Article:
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Against Dominant Thunder Team, Lakers Are Simply Overmatched Reviewed by Momizat on . It was only one game, right? That's what I've had to tell myself repeatedly in the hours since the Lakers got chased off the floor in Oklahoma City on Monday ni It was only one game, right? That's what I've had to tell myself repeatedly in the hours since the Lakers got chased off the floor in Oklahoma City on Monday ni Rating:
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Against Dominant Thunder Team, Lakers Are Simply Overmatched

It was only one game, right?

That’s what I’ve had to tell myself repeatedly in the hours since the Lakers got chased off the floor in Oklahoma City on Monday night. It was more of a massacre than a basketball game, as the Thunder ran past Los Angeles 119-90 in Game 1.

I guess in the end it still is only one game. On Wednesday night both teams will take the floor tied 0-0, and anything could still happen. But the ominous overtones of a beating like the one L.A. took in Game 1 are almost too disturbing to ignore.

One thing that has been consistent for most of the season is the Lakers’ talent level. In nearly every game they’ve played, and most certainly in the first round against the Denver Nuggets, the Lakers have been the better team. They’ve been the squad that will win if they manage to assert themselves and play to their full potential.

After Game 1 against the Thunder it’s very evident that that’s no longer the case. The simple fact moving forward in this series is that Oklahoma City is the better team, and that even if the Lakers play at the high level they’re occasionally capable of, they still might not be able to take down the Thunder.

This is strange to think about, especially since the Lakers have been favored in nearly every playoff series they’ve been in since 2007. But if Monday night proved anything (besides Devin Ebanks’ desire to act like Andrew Bynum) it’s that the Lakers are simply overmatched.

In the games that Los Angeles lost in the first round to Denver you could almost always pin the loss on L.A., rather than credit the Nuggets for the win. Sure Denver played well in those games, but it was always the Lakers’ inability to play to their potential that was seen as their downfall. It was widely accepted that if the Lakers played their A-game they would have little trouble defeating Denver. That was evident in every game L.A. won, including the decisive Game 7 on Saturday night. And, on the flip side, when they refused to play hard and utilize all their weapons, they lost.

I think that’s what’s going to be so hard to accept about this Western Conference Semi-Finals series with the Thunder. It’s not that the Lakers played exceptionally terrible last night, and they certainly weren’t as bad as they were in some of the games against Denver. But the Thunder still managed to embarrass them on the court. There were obviously things that L.A. could have done better, but for the most part it didn’t seem like a game where the Lakers kept shooting themselves in the foot. Even the turnovers, which L.A. had 15 of, seemed more because of solid play from the Thunder than lazy offense from the Lakers. In fact, 13 of the Lakers’ 15 turnovers were Oklahoma City steals.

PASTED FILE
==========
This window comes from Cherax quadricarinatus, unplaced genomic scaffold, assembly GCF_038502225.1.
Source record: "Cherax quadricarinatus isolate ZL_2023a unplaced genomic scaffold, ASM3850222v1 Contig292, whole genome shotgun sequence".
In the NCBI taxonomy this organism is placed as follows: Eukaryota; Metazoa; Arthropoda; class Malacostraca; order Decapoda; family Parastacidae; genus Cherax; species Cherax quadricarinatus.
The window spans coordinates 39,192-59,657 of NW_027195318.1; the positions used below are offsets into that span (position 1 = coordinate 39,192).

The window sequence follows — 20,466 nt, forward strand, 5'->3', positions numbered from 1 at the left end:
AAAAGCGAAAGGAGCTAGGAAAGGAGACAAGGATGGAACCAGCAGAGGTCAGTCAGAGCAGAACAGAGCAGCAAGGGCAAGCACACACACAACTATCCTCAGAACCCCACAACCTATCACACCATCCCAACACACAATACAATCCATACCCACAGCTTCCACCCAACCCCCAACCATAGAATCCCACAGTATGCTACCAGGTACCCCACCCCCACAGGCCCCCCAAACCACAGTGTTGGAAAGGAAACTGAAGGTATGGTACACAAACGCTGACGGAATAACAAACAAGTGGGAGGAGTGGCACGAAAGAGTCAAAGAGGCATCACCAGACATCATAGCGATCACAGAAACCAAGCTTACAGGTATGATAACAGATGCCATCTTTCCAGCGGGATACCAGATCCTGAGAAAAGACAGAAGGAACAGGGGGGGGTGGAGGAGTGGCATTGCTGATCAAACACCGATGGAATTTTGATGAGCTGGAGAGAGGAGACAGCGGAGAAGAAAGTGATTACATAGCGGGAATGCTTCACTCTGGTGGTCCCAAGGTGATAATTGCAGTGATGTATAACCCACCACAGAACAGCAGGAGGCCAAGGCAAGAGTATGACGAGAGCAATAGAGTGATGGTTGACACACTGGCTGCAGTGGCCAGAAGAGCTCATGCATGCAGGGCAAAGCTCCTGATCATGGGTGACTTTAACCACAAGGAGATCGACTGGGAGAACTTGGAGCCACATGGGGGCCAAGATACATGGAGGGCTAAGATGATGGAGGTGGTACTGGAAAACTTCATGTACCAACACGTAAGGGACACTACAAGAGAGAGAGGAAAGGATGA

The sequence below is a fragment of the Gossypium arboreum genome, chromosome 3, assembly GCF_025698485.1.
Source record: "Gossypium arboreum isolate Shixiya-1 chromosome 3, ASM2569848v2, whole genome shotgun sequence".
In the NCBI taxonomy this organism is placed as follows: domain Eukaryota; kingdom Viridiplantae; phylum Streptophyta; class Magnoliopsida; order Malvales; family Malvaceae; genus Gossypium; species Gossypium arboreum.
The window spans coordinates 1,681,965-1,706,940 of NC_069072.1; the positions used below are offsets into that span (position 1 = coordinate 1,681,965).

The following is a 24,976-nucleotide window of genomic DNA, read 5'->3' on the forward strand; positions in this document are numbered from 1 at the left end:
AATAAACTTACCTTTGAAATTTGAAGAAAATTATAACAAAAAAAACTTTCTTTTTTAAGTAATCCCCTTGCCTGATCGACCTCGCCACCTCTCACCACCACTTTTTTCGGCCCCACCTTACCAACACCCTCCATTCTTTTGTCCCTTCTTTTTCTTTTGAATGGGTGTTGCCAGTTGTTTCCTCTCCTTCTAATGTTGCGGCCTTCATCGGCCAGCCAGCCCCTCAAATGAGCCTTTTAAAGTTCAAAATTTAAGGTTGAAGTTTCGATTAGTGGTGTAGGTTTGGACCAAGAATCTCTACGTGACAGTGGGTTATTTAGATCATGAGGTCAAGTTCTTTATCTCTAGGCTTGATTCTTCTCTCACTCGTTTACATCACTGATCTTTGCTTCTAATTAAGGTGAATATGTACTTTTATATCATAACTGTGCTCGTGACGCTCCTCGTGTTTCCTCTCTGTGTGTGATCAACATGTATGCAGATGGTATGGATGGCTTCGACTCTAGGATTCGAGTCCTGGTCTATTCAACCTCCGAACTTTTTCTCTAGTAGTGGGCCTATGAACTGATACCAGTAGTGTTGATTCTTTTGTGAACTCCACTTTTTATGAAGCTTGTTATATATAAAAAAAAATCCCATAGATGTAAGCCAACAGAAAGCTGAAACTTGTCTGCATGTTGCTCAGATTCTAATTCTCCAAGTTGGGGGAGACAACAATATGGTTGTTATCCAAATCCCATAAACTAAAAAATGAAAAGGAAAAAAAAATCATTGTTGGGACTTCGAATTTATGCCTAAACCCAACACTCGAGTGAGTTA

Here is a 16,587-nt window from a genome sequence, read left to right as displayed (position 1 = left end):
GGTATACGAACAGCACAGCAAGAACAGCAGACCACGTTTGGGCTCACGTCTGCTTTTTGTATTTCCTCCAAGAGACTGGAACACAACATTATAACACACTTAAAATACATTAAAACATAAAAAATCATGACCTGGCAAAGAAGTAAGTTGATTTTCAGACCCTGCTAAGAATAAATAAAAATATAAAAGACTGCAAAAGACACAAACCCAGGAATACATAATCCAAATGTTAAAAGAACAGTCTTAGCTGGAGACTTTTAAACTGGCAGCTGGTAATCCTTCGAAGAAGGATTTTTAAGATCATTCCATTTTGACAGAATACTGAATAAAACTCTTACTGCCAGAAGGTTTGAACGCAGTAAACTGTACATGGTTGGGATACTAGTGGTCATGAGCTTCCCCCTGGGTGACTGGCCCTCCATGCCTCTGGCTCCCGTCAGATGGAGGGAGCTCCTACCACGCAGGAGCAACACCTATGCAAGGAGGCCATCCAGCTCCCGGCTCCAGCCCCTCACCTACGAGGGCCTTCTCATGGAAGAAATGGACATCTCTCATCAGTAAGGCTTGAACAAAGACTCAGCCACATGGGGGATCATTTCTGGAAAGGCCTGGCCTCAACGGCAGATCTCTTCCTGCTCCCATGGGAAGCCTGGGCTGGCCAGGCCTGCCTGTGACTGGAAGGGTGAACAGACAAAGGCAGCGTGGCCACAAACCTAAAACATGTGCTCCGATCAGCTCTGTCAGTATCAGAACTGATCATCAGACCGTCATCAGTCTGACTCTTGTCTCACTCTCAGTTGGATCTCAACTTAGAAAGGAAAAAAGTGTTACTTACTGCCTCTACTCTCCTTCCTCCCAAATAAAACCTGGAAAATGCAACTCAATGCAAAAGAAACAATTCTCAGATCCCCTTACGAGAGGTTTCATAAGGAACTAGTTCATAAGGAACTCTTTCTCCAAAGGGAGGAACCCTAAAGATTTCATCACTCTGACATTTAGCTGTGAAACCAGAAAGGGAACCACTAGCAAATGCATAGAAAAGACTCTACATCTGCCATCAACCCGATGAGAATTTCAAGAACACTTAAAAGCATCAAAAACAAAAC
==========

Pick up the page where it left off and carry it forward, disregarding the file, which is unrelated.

The game started off relatively well for the Lakers, which wasn’t much of a surprise. In two of the three regular season meetings between the squads Los Angeles started strong before being beaten handily by the time the game ended. And in fact, the one game they didn’t jump out to an early lead in was the one they pulled off a miraculous comeback in, defeating the Thunder for the only time this year. Still, even with the Lakers leading 20-13 in the first quarter it seemed like the Thunder were just moments from bursting out and running the Lakers into the ground.

Turns out that’s exactly what happened.

By the end of the first quarter it was the Lakers who were down seven. And that’s as close as they would be for the rest of the game. Sure the Lakers managed to keep it somewhat manageable for the first half, but just two minutes into the third quarter it was over. The Thunder came out of the locker room and drove a stake into the heart of the Lakers before they had a chance to realize what was happening. In the third quarter the Thunder scored 39 points. The Lakers scored 44 points in the entire first half.

So while Game 2 is still a new slate and a chance for the Lakers to snag home court advantage for themselves, it seems that the Game 1 loss was much more than just one loss. That ominous sense of impending doom isn’t going to simply wash away after a loss like the one the team suffered on Monday. But if there’s one thing we’ve learned about this Lakers team throughout the season it’s that they’re resilient.

At least I hope so.

About The Author

Daniel is the former Editor-in-Chief of LakersNation. He has also written for SLAM, ESPN and other various publications. Follow Daniel on Twitter @danielbuergeLA

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